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The Brain Drain and the World Distribution of Income and Population Growth

  • Andrew Mountford
  • Hillel Rapoport

Over the last two decades immigration policies in OECD economies have become increasingly selective and the rate of skilled migration from low income economies has risen markedly. This paper analyzes the theoretical implications of this shift in migration patterns for the growth and distribution of world income and population using a model with endogenous education, fertility and migration decisions in both the sending and receiving economies. It shows that Brain Drain migration may cause fertility to fall and human capital accumulation to increase in both the sending and receiving economies. It also shows that the world economy may converge to a special kind of core-periphery equilibrium where increasing inequality between countries is fueled by Brain Drain migration but where, nonetheless, the welfare of agents in both the core and the periphery is increased. Thus Brain Drain migration may increase inequality between countries at the same time as reducing world poverty and increasing world growth.

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File URL: http://degit.sam.sdu.dk/papers/degit_11/C011_048.pdf
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Paper provided by DEGIT, Dynamics, Economic Growth, and International Trade in its series DEGIT Conference Papers with number c011_048.

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Length: 27 pages
Date of creation: Jun 2006
Date of revision:
Handle: RePEc:deg:conpap:c011_048
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  1. Gould, Eric D & Moav, Omer & Weinberg, Bruce A, 2001. " Precautionary Demand for Education, Inequality, and Technological Progress," Journal of Economic Growth, Springer, vol. 6(4), pages 285-315, December.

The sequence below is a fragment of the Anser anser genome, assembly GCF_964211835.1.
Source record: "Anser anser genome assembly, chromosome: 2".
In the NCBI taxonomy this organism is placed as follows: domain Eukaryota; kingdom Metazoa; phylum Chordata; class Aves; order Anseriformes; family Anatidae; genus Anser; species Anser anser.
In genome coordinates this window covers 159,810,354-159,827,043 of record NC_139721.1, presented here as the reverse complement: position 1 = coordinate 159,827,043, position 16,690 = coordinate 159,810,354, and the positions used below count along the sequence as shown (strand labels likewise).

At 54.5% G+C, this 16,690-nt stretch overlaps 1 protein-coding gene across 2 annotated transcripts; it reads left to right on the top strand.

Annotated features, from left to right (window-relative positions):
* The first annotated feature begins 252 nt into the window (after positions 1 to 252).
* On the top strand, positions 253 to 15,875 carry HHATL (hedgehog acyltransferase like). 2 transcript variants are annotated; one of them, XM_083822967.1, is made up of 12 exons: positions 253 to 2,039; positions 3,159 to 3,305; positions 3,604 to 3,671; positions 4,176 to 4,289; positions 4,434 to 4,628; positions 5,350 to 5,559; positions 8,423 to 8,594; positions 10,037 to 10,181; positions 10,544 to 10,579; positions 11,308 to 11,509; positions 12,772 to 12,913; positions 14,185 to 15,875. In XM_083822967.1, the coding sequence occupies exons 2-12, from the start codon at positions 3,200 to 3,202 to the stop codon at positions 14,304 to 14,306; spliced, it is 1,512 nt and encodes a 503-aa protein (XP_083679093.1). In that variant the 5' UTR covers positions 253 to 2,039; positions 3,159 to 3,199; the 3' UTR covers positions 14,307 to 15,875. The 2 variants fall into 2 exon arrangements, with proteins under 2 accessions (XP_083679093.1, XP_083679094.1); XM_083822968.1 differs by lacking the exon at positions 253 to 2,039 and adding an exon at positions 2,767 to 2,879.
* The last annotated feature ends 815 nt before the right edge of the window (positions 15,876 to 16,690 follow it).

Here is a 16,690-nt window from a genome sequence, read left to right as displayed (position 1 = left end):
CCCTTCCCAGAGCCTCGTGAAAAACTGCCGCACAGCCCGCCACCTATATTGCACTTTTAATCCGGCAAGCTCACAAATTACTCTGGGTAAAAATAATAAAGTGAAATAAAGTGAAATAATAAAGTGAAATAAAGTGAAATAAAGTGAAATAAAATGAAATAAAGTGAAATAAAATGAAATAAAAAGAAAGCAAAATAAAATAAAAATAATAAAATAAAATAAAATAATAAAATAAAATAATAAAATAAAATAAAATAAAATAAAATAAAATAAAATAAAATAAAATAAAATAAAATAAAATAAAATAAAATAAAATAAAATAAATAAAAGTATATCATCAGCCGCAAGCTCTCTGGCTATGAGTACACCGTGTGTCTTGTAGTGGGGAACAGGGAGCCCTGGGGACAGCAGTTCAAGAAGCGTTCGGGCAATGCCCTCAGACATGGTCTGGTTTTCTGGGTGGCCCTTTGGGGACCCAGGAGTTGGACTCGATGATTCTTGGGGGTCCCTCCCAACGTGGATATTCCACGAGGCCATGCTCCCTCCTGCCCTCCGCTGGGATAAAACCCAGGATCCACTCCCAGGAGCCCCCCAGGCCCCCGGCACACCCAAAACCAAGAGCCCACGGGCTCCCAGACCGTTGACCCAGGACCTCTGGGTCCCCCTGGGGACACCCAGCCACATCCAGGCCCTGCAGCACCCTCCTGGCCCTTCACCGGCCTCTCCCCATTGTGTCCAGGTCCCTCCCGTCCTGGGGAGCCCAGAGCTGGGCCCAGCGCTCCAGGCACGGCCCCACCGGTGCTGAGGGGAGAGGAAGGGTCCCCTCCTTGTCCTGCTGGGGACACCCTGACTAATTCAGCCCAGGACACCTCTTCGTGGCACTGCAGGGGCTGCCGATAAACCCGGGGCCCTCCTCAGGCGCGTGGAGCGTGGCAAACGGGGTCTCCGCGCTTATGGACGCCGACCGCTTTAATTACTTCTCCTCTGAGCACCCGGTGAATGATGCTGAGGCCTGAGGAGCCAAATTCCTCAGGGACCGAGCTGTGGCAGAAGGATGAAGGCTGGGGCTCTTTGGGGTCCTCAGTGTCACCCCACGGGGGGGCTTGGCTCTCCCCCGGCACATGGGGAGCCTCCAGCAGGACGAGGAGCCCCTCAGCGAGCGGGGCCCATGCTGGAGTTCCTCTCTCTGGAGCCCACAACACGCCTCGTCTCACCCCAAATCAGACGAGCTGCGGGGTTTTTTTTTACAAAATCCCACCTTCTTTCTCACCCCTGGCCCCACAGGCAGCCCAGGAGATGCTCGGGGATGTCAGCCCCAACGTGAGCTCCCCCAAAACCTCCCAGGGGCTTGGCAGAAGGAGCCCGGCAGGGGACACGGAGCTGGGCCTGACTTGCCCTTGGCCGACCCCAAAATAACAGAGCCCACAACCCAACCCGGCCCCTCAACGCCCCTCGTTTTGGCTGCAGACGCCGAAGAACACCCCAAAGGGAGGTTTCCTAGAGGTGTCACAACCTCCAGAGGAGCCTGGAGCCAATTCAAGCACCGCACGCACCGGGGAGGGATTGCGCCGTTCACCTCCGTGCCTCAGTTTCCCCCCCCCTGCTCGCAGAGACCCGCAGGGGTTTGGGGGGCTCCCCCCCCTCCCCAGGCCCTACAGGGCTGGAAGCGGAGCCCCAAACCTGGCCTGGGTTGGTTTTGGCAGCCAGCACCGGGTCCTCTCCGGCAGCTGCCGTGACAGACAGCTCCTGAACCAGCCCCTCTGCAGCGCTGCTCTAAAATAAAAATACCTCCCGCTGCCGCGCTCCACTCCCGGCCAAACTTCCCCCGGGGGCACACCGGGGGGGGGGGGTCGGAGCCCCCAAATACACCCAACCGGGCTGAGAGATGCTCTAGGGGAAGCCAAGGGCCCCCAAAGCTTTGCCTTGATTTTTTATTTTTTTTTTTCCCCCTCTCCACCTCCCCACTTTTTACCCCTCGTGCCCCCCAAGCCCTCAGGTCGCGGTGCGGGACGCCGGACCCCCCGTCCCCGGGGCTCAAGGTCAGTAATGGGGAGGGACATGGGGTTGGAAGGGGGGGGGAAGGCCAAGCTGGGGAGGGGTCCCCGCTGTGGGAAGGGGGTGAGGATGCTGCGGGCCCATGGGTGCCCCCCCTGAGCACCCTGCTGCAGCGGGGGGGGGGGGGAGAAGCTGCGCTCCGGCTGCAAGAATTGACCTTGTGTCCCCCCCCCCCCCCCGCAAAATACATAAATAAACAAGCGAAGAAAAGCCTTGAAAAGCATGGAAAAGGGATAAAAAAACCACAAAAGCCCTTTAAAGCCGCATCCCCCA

2. Michel Beine & Frédéric Docquier & Hillel Rapoport, 2002. "Brain Drain and LDCs' Growth: Winners and Losers," Working Papers 2002-08, Bar-Ilan University, Department of Economics.
  3. Deardorff, Alan V, 1973. "The Gains from Trade in and out of Steady-state Growth," Oxford Economic Papers, Oxford University Press, vol. 25(2), pages 173-91, July.
  4. Moav, Omer, 2001. "Cheap Children and the Persistence of Poverty," CEPR Discussion Papers 3059, C.E.P.R. Discussion Papers.
  5. Frederic Docquier & Hillel Rapoport, 2007. "Skilled migration: the perspective of developing countries," CReAM Discussion Paper Series 0710, Centre for Research and Analysis of Migration (CReAM), Department of Economics, University College London.
  6. Robert J. Barro & Jong-Wha Lee, 2000. "International Data on Educational Attainment Updates and Implications," NBER Working Papers 7911, National Bureau of Economic Research, Inc.
  7. Bhagwati, Jagdish & Hamada, Koichi, 1974. "The brain drain, international integration of markets for professionals and unemployment : A theoretical analysis," Journal of Development Economics, Elsevier, vol. 1(1), pages 19-42, April.
  8. Benabou, R., 1996. "Inequality and Growth," Working Papers 96-22, C.V. Starr Center for Applied Economics, New York University.
  9. François Bourguignon & Christian Morrisson, 2001. "Inequality among World Citizens : 1820-1992," DELTA Working Papers 2001-18, DELTA (Ecole normale supérieure).
  10. Wolfgang Keller, 2001. "International Technology Diffusion," NBER Working Papers 8573, National Bureau of Economic Research, Inc.
  11. Susanto Basu & David N. Weil, 1996. "Appropriate Technology and Growth," NBER Working Papers 5865, National Bureau of Economic Research, Inc.
  12. Oded Galor & Omer Moav, 1998. "Ability Biased Technological Transition, Wage Inequality, and Economic Growth," Working Papers 98-14, Brown University, Department of Economics.
  13. Jean-Pierre Vidal, 1998. "The effect of emigration on human capital formation," Journal of Population Economics, Springer, vol. 11(4), pages 589-600.
  14. Azariadis, Costas & Drazen, Allan, 1990. "Threshold Externalities in Economic Development," The Quarterly Journal of Economics, MIT Press, vol. 105(2), pages 501-26, May.
  15. Michel Beine & Frédéric Docquier & Hillel Rapoport, 2001. "Brain drain and economic growth: theory and evidence," ULB Institutional Repository 2013/10449, ULB -- Universite Libre de Bruxelles.
  16. Findlay, Ronald, 1978. "Relative Backwardness, Direct Foreign Investment, and the Transfer of Technology: A Simple Dynamic Model," The Quarterly Journal of Economics, MIT Press, vol. 92(1), pages 1-16, February.
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